Tell the truth, tell the truth, tell the truth.- Sheryl Louise Moller
This quote struck me when I started reading Eat, Pray, Love a number of years ago. I still hear it in the back of my concious.
Since I started working for Centra Foods and dove head first into the olive oil industry, I've heard it a lot, replaying in my head. It's the real reason why I give such candid advice, and why, at the end of the day, I just want to point you in the right direction, teach you something, and answer your questions sincerely.
Many of you know me, you read the blogs that I write, but you still may not have an inside look at the olive oil industry-- the world that I live in day in and day out.
I'd like to invite you inside now; it's a complex, interesting world in here.
Olive oil fraud does exist.
It's been proved time and time again that fraud in the olive oil industry exists.
People always want a lower price. Any consumers or purchasing managers that are willing to turn a blind eye will be able to find a supplier that will get them a substantially (and unexplainably) lower price on their ingredients. They won't be able to come to Centra Foods for this, but it is out there.
Why does this still happen? I'm assuming because it's human nature, or perhaps "corporate nature" because profit margins are important.
Olive oil is not the only industry this happens in; it's common with many raw ingredient industries, like coffee, vanilla, maple syrup, honey and milk.
Tom Mueller, the author of the book Extra Virginity: The Sublime and Scandalous World of Olive Oil, has really helped to expose some of this fraud over the last few years and bring it into public knowledge.
Bottom line: Oil fraud is out there. We've pretty much all gotten to the place where we can agree on that. 3 years ago, I was discussing this with a restaurant owner in Colorado who beligerantly disagreed that this issue could ever exist. "If this is such a real problem, why am I not hearing about it on CBS News right now?", he said.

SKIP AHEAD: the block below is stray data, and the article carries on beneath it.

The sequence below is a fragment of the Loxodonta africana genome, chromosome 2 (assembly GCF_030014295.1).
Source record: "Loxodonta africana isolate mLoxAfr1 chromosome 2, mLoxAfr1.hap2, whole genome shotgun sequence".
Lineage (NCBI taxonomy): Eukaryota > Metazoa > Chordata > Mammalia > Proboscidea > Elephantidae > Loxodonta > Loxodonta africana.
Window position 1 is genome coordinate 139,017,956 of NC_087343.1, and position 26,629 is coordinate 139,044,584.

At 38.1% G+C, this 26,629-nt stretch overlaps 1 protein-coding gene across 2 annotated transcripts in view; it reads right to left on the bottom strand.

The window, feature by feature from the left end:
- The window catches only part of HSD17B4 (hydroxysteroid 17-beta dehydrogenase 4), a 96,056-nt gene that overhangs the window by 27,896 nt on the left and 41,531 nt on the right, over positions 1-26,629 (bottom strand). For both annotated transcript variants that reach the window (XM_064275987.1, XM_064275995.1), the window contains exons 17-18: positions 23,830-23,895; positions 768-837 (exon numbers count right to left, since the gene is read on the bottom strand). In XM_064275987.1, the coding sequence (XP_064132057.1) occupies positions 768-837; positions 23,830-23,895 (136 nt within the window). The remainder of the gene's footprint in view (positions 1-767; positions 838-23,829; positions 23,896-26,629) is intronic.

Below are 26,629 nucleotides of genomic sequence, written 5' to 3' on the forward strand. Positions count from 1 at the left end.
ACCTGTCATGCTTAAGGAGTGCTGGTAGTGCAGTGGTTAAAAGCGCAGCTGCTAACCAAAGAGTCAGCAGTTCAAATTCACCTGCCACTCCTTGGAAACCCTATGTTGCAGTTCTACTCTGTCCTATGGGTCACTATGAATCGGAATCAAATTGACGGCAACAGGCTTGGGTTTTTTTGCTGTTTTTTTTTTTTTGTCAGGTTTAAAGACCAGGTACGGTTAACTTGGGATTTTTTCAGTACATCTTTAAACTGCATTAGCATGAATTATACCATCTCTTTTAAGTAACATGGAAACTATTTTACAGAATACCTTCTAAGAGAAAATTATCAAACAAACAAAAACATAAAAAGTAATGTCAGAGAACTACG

Thank goodness we're past that point now, so that we can all start working on making it better.
In My Opinion, It Is Getting Better
Personally, I believe the attention this issue receives is helping. I see and hear of less adulteration in the industry today than I did 3 years ago.
How do I know? Sometimes I can see by the prices other suppliers are bidding. If we know that we've been outbid, sometimes a customer will offer to have us try to meet or beat that price. If we know there's no possible way that we could beat the new price they're getting, nor could our own olive oil suppliers, the actual manufacturers, we know what's probably going on. I see that less often recently.
In addition, more companies with bad practices are being named, and fizzling out. The North American Olive Oil Association sued one brand in 2013 for mislabeling olive pomace oil as pure. Looks like they should have learned to tell their customers the difference between pomace and pure olive oil!
Adulteration scandals are not tied to a particular location of olive oil supplier; both domestic and international suppliers are capable.
No matter if you work with a domestic or an international supplier, you're at the same risk for receiving adulterated olive oil. What will really protect you is how strong your relationship is with the business, the quality documentation you receive, and the businesses own transparency.
Laws that require testing at the ports won't necessarily help. Any olive oil supplier who would knowingly have the gumption to sell adulterated oil can simply mix canola or soybean in at their own facilities.
It's frustrating, I know. But trust your gut feeling when you're dealing with a new supplier-- both the business owners and the sales people. Normally, you know deep down if they're trustworthy at heart or not.
There's a war between Californian and imported oils.
If you didn't know this, it's real, and can I feel the undercurrent all the time. And it's really sad and unfortunate, because there's so much passion for the olive oil industry on both sides.